Take the 2-minute tour ×
Game Development Stack Exchange is a question and answer site for professional and independent game developers. It's 100% free, no registration required.

I'm looking at creating a fairly complex choose-your-own adventure style of game, but I'm looking for a technique or method to help with the game design.

It will be a multi-branching story, and at times the branches will fold back in on themselves, and your major actions will be remembered and items will be collected. For example, if the player goes to the swamp and the forest before going to the castle he has picked up a dinosaur bone, killed a unicorn and grown an extra arm. If a player gets to the castle via the caves and the crypt he has picked up a bicycle and a strange smell. Now when developing puzzles for the castle I don't want to create a situation where two impossibilities are requires, for example - an extra arm and the smell are needed to kill an ogre.

Other than documenting the events and items very very carefully is there a process, a technique I can use in a spreadsheet or a piece of software that can help me?

share|improve this question
add comment

2 Answers

up vote 10 down vote accepted

Sounds kind of like a directed graph problem.

Start at the beginning, for each branching in the story record the items you currently have and then branch the graph. From there follow each branch and do the same, once you get to another branch record your current items and branch the graph. This will end up with a pretty dense graph with lots of duplicated nodes (but each node got there from a different graph sequence) but you should get no loops.

At the end you should have a graph of all the items you can have at any given point in your story and from all possible ways to get there.

Now, with your completed graph: for each of your problems that require items X+Y+Z find all the nodes that have that problem and see if the items recorded can satisfy that condition. If there's a failure simply walk back up the graph to find all the decisions that got you there without the proper items to solve that problem.

With any luck your original design is already laid out like this, at least conceptually, so the code should mirror reality and be easy to verify.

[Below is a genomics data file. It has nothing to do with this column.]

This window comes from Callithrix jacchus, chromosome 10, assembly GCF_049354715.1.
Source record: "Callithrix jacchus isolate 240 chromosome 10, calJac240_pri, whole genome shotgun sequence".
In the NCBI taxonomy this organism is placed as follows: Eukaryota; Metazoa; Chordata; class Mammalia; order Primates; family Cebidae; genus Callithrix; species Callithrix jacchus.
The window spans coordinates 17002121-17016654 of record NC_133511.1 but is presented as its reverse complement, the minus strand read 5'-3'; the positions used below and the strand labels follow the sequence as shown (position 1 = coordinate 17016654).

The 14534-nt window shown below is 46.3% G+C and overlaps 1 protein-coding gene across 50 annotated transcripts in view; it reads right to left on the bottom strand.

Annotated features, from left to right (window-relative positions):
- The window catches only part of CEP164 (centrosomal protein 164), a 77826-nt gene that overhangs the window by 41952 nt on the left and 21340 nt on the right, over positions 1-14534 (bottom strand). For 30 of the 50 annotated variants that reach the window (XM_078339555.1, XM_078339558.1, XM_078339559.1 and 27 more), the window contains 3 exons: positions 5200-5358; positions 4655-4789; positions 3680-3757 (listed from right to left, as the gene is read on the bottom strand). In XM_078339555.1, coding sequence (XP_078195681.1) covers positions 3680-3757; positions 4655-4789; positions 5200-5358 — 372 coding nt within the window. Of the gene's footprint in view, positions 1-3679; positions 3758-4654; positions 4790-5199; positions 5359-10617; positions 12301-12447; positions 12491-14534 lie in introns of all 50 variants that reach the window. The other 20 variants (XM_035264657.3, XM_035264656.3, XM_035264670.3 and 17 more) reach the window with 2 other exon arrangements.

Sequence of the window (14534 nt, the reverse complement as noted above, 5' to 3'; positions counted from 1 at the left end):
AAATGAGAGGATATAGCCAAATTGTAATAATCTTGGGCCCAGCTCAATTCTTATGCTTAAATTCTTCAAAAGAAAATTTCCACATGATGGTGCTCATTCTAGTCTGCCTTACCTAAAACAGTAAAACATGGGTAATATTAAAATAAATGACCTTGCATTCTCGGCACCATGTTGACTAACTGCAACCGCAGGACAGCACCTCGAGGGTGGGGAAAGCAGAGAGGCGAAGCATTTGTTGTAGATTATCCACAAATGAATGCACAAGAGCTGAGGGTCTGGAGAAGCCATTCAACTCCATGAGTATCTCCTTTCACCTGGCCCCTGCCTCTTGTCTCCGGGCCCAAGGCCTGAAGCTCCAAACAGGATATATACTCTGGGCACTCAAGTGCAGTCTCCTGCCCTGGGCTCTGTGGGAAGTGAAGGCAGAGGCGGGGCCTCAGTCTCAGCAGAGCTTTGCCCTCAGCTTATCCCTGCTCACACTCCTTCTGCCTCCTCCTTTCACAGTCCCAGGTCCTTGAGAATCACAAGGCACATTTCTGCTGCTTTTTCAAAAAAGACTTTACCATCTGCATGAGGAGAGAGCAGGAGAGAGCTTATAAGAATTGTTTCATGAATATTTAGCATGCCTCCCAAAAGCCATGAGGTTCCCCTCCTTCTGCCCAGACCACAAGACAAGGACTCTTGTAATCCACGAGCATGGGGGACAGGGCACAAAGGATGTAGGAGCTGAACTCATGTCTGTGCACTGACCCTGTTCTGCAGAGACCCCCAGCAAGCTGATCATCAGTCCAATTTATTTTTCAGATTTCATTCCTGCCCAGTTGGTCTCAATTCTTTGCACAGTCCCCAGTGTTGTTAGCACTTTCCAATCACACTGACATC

The processing time of the graph searches might get a bit heavy if you're building a large game, so build this like a utility that can take a while to run and outputs results into a report for you to use.

share|improve this answer
    
that means developing a tool. I let's put that a last resort. –  Ali.S Jul 24 '11 at 16:29
6  
The tool will either be your own brains, record keeping and memory capacity or it will be something automated that won't get tired and miss a glitch =) I guess it depends on how big your game is going to be and whether you'll ever build another from the same engine, to decide whether the time spent is worth it or not. –  Patrick Hughes Jul 24 '11 at 17:00
    
The best way to do this may be to build a dependency tree from the top down (go backwards), and if two items in the tree share the same dependency (and the dependency requires a choice between them), then you have a violation. –  Daniel Jul 25 '11 at 6:03
add comment

this may seem an odd answer but you can easily check for impossible events using compilers (for example c++)! let me explain how: you have exactly one header file for every stage. and game ends in main.cpp file. whenever you can go from stage a to stage b, you just have to include file relate to stage a in stage b. whenever you get a new item in a stage you just define a value for that item. whenever you lost or use an item you just have to undef it. in the end in each stage you just have to use all the defined values for the items needed in that stage. here is a sample how to use this in code :

a.h

#define itemA

b.h

#include <a.h>
#undef itemA
#define itemB

c.h

#include <a.h>

itemA;

#include <b.h>

itemB;

main.cpp

#include <c.h>
int main()
{
}

although it may need some changes before really used but i guess you can create some code like this. you can also use inheritance and use classes for each stage instead of the approach i suggested. other than these i think you have to develop a tool yourself.

share|improve this answer
2  
it's a real misuse of compiler! –  Ali.S Jul 24 '11 at 15:23
3  
It's interesting but it would be quite brittle and only work if I had a class per object/event/section in my story. I was going for more of a data driven approach, reading from xml or something. Thanks for your suggestion though. –  DanDan Jul 24 '11 at 15:38
3  
Not such a good idea to force a recompile every time a quest changes, plus this wouldn't allow data updates to the end users (DLC for example), or if run from a server and applying fixes without forcing downloads. –  Patrick Hughes Jul 24 '11 at 16:04
1  
that code sample is not any thing related to the code that is going to release, and that code doesn't really do any thing. it's just checking if your storyline and quests are valid or not. (if they are not you just get a compile error, otherwise you can implement that quest tree in your game! –  Ali.S Jul 24 '11 at 16:28
    
Oh I see, I misinterpreted. I suspect that a person could spend more time ensuring that this code reflects the actual data than would be saved debugging quest logic errors, that's a judgement call the game author has to make. –  Patrick Hughes Jul 24 '11 at 17:03
show 2 more comments

Your Answer

 
discard

By posting your answer, you agree to the privacy policy and terms of service.

Not the answer you're looking for? Browse other questions tagged or ask your own question.